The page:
Update: Cooper School closure lawsuit ruling – motion denied

Just received from King County Superior Court Judge Gregory Canova – the “motion for summary judgment” filed by opponents to the closure of Cooper Elementary School has been denied, three weeks after the hearing, two weeks after the emotional last day of classes. That does NOT mean the end of the case. More in a moment, and we’ll upload the document too. ADDED 2:16 PM: Here’s the two-page ruling. Excerpt:

The Court finds that there are genuine issues of material fact as to the issues presented for summary judgment which precludes the Court from concluding that plaintiffs are entitled to summary judgment as a matter of law …

In addition to this lawsuit, closure opponents also had filed federal civil-rights complaints, which as we reported the same day as the King County Superior Court hearing, have been consolidated into a “federal compliance review.” We have requests out for comment and will add whatever we receive. 4:32 PM UPDATE: Just talked with district lawyer Shannon McMinimee, who says, “We are pleased with the outcome of the summary judgment proceedings. We intend to proceed to defend this case and the other cases that were filed related to closure, which could include filing motions to dismiss all the cases over the course of the summer.” 11:19 PM UPDATE: Heard briefly from plaintiff Joy Anderson, who says, “This just means we have to go to court in the fall” – but also says she’ll likely have more to say tomorrow.

10 Replies to "Update: Cooper School closure lawsuit ruling - motion denied"

  • Sasha July 2, 2009 (2:07 pm)

    But it does mean that the district won. The question I have is are these folks going to let it be now?

  • christopherboffoli July 2, 2009 (2:32 pm)

    Actually, It doesn’t mean the district won. It is just one little skirmish in a larger war. This was a procedural victory and nothing else. A motion for summary judgment is more a necessary legal tactic than anything else. It is basically an assertion that both sides generally agree on the issues at hand and the bench should decide now rather than having both parties waste more time and money on a trial. But the judge decided that there are material differences over the facts of the case and thus it would be inappropriate for him to decide the case now and it should continue on to trial.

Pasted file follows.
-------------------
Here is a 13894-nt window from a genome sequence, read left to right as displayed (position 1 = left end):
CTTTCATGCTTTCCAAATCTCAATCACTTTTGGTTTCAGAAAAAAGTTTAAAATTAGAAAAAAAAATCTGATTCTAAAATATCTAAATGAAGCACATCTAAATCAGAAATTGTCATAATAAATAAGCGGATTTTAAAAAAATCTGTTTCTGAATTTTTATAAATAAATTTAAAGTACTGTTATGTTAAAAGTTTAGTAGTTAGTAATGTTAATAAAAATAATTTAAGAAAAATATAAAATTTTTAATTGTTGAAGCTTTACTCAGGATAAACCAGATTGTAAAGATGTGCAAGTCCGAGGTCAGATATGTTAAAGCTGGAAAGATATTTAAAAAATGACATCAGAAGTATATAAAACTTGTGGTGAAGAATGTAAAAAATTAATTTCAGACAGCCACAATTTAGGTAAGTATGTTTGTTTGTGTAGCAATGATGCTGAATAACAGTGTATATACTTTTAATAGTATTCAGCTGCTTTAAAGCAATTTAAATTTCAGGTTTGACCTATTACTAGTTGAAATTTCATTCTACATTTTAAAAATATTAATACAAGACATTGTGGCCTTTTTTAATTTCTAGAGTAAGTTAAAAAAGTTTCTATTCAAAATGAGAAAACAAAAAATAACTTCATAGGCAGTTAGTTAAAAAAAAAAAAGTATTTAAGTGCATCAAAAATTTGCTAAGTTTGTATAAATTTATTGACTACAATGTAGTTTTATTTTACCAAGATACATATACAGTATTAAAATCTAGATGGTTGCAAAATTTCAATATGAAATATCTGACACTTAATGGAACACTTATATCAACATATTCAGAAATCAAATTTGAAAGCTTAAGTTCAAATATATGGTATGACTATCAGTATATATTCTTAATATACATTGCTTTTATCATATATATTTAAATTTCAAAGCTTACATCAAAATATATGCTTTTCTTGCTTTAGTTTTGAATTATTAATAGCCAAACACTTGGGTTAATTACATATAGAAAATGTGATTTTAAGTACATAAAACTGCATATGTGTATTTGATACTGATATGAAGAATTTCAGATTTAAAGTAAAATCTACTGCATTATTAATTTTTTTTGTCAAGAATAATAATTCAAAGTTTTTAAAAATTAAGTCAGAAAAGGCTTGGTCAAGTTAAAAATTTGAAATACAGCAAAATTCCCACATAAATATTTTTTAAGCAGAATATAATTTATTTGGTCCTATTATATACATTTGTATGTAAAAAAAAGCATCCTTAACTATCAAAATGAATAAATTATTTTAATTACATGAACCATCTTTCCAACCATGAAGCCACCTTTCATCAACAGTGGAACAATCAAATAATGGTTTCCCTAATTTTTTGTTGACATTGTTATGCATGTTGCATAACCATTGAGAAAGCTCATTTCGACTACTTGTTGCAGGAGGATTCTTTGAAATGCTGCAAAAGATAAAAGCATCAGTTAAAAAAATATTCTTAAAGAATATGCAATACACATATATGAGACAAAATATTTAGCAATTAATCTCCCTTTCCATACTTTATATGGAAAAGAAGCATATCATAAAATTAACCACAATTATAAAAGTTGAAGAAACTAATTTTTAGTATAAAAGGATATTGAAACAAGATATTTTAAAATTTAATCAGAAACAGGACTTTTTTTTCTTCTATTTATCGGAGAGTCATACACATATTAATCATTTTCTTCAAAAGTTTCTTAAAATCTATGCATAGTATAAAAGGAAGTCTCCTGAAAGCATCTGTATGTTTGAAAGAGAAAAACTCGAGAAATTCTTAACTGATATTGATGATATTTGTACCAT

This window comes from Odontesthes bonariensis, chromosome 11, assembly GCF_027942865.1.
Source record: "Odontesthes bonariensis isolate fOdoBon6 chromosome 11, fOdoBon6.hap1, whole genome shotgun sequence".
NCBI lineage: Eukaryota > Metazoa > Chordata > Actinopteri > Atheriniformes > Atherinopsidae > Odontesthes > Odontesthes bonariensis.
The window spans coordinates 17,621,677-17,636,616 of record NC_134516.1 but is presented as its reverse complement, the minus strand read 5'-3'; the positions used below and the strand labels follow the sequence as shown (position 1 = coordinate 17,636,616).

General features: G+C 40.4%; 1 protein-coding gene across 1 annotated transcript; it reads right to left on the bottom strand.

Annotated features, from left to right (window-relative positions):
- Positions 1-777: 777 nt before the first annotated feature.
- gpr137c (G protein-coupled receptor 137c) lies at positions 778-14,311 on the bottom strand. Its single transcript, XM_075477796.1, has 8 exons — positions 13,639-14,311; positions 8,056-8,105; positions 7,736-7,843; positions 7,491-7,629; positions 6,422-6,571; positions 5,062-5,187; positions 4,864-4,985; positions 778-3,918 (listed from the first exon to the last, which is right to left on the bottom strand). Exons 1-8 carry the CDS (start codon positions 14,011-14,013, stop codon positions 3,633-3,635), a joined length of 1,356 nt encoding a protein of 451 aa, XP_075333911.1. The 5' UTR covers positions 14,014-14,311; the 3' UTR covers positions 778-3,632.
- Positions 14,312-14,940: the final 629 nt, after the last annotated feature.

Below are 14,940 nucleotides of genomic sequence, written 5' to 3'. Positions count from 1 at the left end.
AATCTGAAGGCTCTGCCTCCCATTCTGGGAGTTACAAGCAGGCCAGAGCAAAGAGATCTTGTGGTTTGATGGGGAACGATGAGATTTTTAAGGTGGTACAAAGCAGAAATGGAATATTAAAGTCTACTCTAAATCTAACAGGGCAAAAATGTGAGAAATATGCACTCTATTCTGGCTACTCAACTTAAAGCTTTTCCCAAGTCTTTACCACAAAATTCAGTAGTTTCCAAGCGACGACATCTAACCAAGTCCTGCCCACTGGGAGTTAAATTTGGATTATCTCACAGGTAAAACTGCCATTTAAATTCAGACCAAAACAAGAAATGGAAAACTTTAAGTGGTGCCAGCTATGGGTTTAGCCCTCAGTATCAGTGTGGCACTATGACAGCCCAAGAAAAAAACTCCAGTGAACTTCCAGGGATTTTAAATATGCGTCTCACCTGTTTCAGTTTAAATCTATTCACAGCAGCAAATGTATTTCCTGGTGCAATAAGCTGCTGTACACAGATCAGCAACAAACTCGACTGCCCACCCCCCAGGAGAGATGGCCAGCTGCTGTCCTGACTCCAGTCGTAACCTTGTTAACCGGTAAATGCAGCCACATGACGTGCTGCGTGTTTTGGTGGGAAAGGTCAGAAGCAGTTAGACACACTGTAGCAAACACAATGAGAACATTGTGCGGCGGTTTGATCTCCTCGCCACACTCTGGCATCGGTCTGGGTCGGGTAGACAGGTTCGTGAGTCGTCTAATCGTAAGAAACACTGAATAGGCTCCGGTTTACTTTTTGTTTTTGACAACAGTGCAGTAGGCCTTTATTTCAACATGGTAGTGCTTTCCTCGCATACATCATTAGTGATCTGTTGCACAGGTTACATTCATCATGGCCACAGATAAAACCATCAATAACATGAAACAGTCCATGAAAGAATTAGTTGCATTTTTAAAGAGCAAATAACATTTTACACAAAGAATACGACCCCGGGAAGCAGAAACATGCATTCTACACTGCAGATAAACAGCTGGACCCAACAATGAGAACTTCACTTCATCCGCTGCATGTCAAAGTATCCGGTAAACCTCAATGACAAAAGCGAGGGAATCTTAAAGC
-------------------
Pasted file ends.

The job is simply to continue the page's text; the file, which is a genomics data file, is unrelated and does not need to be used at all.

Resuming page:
• WSB July 2, 2009 (2:41 pm)

    That is my interpretation as well (Christopher and Patrick, who is offline at the moment, were the ones in court for WSB that day) and I am also pursuing comment from the plaintiffs – TR

  • DownTheStreet July 2, 2009 (3:30 pm)

    How much money is this process costing Seattle’s already-cash-strapped school system? No doubt it will be measured in the hundreds of thousands of dollars. Couldn’t that money be put to better use?

  • Sasha July 2, 2009 (4:09 pm)

    Are you pursuing a comment from the district too?

  • WSB July 2, 2009 (4:10 pm)

    Yup. Got requests out to both sides, have heard back from neither.

  • WSB July 2, 2009 (4:28 pm)

    And moments later, spoke with a district lawyer – adding to the story now.

  • Michael July 2, 2009 (6:03 pm)

    On behalf of taxpayers, kudos to the Cooper School protesters for making us spend our much-needed tax dollars defending a reasonable, necessary decision in an endless court battle, using any grounds you can think up.

  • Bluberry July 2, 2009 (8:37 pm)

    All I can say is at least the district used an in-house attorney to save some cost. The useless bleeding of money over frivilous cases kills me. I hope that they handle more cases in-house if they have the capacity.

  • neighborly July 2, 2009 (9:01 pm)

    Meanwhile, teachers have spent countless hours moving into and setting up new classrooms, and hundreds of students have been assigned to teachers at their new schools. It’s time for these bitter grown-ups to let all of the students thrive in their new environments, and not make them wonder all summer about where they will go.

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